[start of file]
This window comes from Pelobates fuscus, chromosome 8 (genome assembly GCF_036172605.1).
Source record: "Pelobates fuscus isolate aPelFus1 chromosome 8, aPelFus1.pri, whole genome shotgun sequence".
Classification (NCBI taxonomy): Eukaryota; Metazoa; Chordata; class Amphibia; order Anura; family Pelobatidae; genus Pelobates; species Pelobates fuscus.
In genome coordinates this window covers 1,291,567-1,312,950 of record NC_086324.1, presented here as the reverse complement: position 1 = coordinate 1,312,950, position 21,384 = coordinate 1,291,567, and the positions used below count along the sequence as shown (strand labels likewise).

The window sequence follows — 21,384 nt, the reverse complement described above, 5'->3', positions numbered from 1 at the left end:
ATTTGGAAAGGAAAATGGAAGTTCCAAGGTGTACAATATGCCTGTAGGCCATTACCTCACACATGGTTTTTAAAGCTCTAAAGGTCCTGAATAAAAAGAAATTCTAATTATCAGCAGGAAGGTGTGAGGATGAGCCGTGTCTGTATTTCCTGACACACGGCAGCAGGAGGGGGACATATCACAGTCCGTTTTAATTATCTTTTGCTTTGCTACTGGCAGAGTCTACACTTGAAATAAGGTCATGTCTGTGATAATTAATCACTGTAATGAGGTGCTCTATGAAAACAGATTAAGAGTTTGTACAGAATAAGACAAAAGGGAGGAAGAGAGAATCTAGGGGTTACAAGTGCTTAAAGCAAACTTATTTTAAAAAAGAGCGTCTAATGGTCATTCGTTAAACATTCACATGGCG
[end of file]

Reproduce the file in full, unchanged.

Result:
This window comes from Pelobates fuscus, chromosome 8 (genome assembly GCF_036172605.1).
Source record: "Pelobates fuscus isolate aPelFus1 chromosome 8, aPelFus1.pri, whole genome shotgun sequence".
Classification (NCBI taxonomy): Eukaryota; Metazoa; Chordata; class Amphibia; order Anura; family Pelobatidae; genus Pelobates; species Pelobates fuscus.
In genome coordinates this window covers 1,291,567-1,312,950 of record NC_086324.1, presented here as the reverse complement: position 1 = coordinate 1,312,950, position 21,384 = coordinate 1,291,567, and the positions used below count along the sequence as shown (strand labels likewise).

The window sequence follows — 21,384 nt, the reverse complement described above, 5'->3', positions numbered from 1 at the left end:
ATTTGGAAAGGAAAATGGAAGTTCCAAGGTGTACAATATGCCTGTAGGCCATTACCTCACACATGGTTTTTAAAGCTCTAAAGGTCCTGAATAAAAAGAAATTCTAATTATCAGCAGGAAGGTGTGAGGATGAGCCGTGTCTGTATTTCCTGACACACGGCAGCAGGAGGGGGACATATCACAGTCCGTTTTAATTATCTTTTGCTTTGCTACTGGCAGAGTCTACACTTGAAATAAGGTCATGTCTGTGATAATTAATCACTGTAATGAGGTGCTCTATGAAAACAGATTAAGAGTTTGTACAGAATAAGACAAAAGGGAGGAAGAGAGAATCTAGGGGTTACAAGTGCTTAAAGCAAACTTATTTTAAAAAAGAGCGTCTAATGGTCATTCGTTAAACATTCACATGGCG